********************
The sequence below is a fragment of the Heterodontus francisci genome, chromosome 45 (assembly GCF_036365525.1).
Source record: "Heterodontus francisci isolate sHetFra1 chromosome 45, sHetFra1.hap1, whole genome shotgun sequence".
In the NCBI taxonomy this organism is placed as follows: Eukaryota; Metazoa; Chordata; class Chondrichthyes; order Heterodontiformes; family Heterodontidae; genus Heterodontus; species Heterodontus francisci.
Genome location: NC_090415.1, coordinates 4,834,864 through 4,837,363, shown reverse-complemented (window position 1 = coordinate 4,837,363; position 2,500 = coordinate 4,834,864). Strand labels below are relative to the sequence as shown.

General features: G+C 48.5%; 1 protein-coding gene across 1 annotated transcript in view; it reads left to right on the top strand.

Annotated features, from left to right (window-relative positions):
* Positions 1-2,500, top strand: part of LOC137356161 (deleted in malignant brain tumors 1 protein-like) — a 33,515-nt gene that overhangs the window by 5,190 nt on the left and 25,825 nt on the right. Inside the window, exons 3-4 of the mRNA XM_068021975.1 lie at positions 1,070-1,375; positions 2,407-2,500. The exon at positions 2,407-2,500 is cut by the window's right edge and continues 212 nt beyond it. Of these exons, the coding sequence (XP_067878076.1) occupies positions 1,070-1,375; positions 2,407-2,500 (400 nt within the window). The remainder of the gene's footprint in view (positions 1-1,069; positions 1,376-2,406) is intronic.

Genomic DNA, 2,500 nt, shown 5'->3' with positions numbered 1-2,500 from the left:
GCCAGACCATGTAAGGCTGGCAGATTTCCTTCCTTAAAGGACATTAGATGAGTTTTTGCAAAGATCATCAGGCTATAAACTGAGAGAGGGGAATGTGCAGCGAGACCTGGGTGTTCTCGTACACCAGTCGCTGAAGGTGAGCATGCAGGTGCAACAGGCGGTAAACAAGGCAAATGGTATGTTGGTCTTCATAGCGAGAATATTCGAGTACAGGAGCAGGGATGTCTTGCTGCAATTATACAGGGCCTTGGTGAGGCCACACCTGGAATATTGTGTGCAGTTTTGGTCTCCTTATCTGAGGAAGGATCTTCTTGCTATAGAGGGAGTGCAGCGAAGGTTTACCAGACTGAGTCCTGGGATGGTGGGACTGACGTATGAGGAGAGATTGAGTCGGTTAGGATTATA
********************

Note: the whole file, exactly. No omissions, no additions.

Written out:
The sequence below is a fragment of the Heterodontus francisci genome, chromosome 45 (assembly GCF_036365525.1).
Source record: "Heterodontus francisci isolate sHetFra1 chromosome 45, sHetFra1.hap1, whole genome shotgun sequence".
In the NCBI taxonomy this organism is placed as follows: Eukaryota; Metazoa; Chordata; class Chondrichthyes; order Heterodontiformes; family Heterodontidae; genus Heterodontus; species Heterodontus francisci.
Genome location: NC_090415.1, coordinates 4,834,864 through 4,837,363, shown reverse-complemented (window position 1 = coordinate 4,837,363; position 2,500 = coordinate 4,834,864). Strand labels below are relative to the sequence as shown.

General features: G+C 48.5%; 1 protein-coding gene across 1 annotated transcript in view; it reads left to right on the top strand.

Annotated features, from left to right (window-relative positions):
* Positions 1-2,500, top strand: part of LOC137356161 (deleted in malignant brain tumors 1 protein-like) — a 33,515-nt gene that overhangs the window by 5,190 nt on the left and 25,825 nt on the right. Inside the window, exons 3-4 of the mRNA XM_068021975.1 lie at positions 1,070-1,375; positions 2,407-2,500. The exon at positions 2,407-2,500 is cut by the window's right edge and continues 212 nt beyond it. Of these exons, the coding sequence (XP_067878076.1) occupies positions 1,070-1,375; positions 2,407-2,500 (400 nt within the window). The remainder of the gene's footprint in view (positions 1-1,069; positions 1,376-2,406) is intronic.

Genomic DNA, 2,500 nt, shown 5'->3' with positions numbered 1-2,500 from the left:
GCCAGACCATGTAAGGCTGGCAGATTTCCTTCCTTAAAGGACATTAGATGAGTTTTTGCAAAGATCATCAGGCTATAAACTGAGAGAGGGGAATGTGCAGCGAGACCTGGGTGTTCTCGTACACCAGTCGCTGAAGGTGAGCATGCAGGTGCAACAGGCGGTAAACAAGGCAAATGGTATGTTGGTCTTCATAGCGAGAATATTCGAGTACAGGAGCAGGGATGTCTTGCTGCAATTATACAGGGCCTTGGTGAGGCCACACCTGGAATATTGTGTGCAGTTTTGGTCTCCTTATCTGAGGAAGGATCTTCTTGCTATAGAGGGAGTGCAGCGAAGGTTTACCAGACTGAGTCCTGGGATGGTGGGACTGACGTATGAGGAGAGATTGAGTCGGTTAGGATTATA